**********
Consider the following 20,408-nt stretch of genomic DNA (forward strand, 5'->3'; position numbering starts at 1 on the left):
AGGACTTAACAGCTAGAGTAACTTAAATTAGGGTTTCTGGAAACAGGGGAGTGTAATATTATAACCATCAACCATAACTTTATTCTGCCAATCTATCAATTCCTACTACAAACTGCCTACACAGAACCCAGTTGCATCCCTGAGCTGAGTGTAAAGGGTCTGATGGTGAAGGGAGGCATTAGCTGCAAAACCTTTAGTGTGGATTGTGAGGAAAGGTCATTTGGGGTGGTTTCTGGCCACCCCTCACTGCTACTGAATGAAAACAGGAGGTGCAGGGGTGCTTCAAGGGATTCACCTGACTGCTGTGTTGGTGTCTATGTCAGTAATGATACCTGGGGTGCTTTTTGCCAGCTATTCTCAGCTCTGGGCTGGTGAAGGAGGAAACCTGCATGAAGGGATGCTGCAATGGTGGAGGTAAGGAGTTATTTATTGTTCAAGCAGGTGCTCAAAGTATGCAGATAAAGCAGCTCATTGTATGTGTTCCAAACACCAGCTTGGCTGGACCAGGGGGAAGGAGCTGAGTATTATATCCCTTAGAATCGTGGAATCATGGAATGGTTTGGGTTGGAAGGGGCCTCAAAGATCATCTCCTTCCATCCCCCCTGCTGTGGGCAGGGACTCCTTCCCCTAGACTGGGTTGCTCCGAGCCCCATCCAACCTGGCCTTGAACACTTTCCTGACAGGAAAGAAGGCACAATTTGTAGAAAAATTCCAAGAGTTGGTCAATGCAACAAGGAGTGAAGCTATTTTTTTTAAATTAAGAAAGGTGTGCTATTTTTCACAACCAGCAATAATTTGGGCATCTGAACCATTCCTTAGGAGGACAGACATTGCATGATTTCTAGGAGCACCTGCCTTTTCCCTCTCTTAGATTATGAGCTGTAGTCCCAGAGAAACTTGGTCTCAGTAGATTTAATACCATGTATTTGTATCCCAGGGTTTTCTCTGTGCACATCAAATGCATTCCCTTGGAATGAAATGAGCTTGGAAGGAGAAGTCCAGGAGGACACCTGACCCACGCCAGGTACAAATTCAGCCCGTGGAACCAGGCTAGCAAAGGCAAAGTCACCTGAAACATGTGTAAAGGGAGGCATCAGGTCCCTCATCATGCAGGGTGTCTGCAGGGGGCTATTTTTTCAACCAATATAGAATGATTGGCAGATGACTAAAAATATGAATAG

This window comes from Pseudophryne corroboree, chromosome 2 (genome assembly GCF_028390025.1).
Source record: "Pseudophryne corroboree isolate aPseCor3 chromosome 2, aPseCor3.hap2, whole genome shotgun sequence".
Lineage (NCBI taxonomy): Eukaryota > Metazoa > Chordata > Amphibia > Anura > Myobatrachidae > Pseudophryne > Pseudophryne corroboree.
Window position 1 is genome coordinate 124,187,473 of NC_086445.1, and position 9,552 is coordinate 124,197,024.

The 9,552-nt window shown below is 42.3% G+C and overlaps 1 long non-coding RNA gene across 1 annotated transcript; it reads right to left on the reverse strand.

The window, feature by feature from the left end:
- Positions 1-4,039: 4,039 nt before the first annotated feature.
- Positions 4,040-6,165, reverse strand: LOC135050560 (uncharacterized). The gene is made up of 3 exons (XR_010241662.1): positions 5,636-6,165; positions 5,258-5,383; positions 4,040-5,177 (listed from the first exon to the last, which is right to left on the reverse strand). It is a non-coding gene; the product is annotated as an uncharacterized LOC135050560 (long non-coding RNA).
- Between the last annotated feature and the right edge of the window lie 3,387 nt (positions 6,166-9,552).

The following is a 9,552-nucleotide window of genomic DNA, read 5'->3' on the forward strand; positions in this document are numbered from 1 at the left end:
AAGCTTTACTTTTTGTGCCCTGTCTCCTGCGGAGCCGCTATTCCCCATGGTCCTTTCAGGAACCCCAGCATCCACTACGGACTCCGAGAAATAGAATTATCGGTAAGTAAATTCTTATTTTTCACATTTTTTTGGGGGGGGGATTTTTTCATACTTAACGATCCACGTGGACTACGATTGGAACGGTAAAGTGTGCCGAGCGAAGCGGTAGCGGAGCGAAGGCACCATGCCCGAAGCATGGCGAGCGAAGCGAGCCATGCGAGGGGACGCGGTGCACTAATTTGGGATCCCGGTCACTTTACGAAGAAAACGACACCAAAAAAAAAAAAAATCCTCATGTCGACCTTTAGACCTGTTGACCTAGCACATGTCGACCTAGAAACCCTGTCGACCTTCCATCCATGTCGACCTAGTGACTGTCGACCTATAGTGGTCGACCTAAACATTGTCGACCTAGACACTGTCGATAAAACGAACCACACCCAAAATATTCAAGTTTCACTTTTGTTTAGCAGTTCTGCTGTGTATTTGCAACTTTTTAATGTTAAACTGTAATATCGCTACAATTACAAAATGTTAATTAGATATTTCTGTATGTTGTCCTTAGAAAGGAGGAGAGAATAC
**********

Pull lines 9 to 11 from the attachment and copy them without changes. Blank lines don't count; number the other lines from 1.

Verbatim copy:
- Positions 1-4,039: 4,039 nt before the first annotated feature.
- Positions 4,040-6,165, reverse strand: LOC135050560 (uncharacterized). The gene is made up of 3 exons (XR_010241662.1): positions 5,636-6,165; positions 5,258-5,383; positions 4,040-5,177 (listed from the first exon to the last, which is right to left on the reverse strand). It is a non-coding gene; the product is annotated as an uncharacterized LOC135050560 (long non-coding RNA).
- Between the last annotated feature and the right edge of the window lie 3,387 nt (positions 6,166-9,552).